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Details that Matter – Personnel Changes in CPSC’s Offices of Compliance & Global Outreach

CPSC’s longtime Deputy Director of Compliance & Field Operations, Marc Schoem, is now leading the agency’s Office of Education, Global Outreach, and Small Business Ombudsman. Marc began a detail as the Director of the office this week. This office spearheads CPSC’s efforts to carry out education and outreach activities for domestic and international stakeholders and form safety-related partnerships with public and private entities.

For those who know or have worked with Marc during his 37 year career at CPSC, it comes as no surprise that he would assume a position that essentially serves as one of the major ambassadors of the agency. Marc has regularly interacted with both regulators and stakeholders in the US and abroad throughout his career and is very well known in the product safety community. In addition to his role at CPSC, Marc serves as a Board member of the International Consumer Product Health and Safety Organization (commonly referred to as ICPHSO) and has been a staple for the agency at ICPHSO conferences and workshops for years.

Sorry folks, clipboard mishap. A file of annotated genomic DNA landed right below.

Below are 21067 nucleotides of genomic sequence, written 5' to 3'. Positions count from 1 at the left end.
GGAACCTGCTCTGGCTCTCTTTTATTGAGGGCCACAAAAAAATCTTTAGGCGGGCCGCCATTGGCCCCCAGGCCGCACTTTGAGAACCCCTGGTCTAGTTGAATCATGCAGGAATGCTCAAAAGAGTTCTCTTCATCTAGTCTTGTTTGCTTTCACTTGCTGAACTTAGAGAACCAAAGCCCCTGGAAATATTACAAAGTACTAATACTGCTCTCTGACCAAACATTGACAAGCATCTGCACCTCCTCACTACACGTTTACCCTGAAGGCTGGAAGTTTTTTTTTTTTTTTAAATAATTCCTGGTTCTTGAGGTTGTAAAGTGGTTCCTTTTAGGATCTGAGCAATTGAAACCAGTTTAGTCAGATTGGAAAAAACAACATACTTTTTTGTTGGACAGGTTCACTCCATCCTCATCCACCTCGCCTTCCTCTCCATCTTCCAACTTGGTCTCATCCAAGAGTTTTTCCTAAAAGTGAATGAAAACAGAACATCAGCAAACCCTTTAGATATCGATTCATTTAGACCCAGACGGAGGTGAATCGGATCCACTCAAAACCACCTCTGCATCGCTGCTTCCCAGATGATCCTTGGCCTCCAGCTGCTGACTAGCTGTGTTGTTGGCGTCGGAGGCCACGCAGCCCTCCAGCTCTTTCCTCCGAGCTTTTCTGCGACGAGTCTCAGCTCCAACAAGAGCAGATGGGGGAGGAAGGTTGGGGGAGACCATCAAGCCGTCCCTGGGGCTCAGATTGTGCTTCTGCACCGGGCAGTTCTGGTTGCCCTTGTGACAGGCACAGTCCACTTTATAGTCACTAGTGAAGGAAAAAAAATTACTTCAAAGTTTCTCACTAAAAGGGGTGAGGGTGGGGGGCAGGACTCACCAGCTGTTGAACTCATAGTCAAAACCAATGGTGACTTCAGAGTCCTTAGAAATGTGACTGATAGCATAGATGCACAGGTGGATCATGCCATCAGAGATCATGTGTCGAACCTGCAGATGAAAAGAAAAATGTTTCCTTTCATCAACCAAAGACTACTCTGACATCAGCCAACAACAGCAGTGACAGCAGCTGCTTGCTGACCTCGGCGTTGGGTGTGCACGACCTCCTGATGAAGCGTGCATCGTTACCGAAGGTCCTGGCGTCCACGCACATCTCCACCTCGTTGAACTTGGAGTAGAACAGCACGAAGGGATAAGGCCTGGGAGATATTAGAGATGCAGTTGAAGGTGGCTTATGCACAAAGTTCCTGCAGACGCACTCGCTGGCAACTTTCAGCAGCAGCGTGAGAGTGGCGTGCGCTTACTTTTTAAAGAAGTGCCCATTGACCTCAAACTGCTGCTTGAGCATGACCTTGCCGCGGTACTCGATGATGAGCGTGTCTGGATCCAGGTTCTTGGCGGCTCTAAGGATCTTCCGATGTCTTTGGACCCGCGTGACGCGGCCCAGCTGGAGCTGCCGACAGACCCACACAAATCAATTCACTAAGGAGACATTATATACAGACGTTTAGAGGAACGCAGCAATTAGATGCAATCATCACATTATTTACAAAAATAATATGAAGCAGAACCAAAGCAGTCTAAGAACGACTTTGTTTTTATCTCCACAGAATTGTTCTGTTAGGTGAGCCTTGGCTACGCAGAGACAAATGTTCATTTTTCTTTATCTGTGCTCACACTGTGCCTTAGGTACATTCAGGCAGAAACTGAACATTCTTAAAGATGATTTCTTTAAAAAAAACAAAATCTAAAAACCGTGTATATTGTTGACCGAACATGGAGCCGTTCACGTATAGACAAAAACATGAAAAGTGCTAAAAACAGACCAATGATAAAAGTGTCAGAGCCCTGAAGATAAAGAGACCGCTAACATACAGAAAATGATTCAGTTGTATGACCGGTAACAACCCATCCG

Of course, for many CPSC stakeholders who regularly work with Marc on compliance issues and recalls, this is cause for some concern, because Marc will now be leading the agency’s outreach efforts instead. He probably will still consult on compliance issues as needed but will also immediately hit the ground running in his new position with the upcoming North America Consumer Product Safety Summit in Ottawa on September 9th and the CPSC Safety Academy in Seattle on September 18th. In October, the agency will participate in the 5th US-China Consumer Product Safety Summit in Beijing.

Dean Woodard, the original Director of the Office of Global Outreach, will temporarily move to the Office of the Executive Director to assist in the development of agency’s ITDS/RAM initiative. The ITDS/RAM project is a major agency initiative, so it’s not surprising that Dean would be asked to help put some extra muscle behind the agency’s efforts in this area.

These types of temporary assignments are referred to as “details” within the federal government and usually last about 120 days. They can be extended to last up to 240 days.

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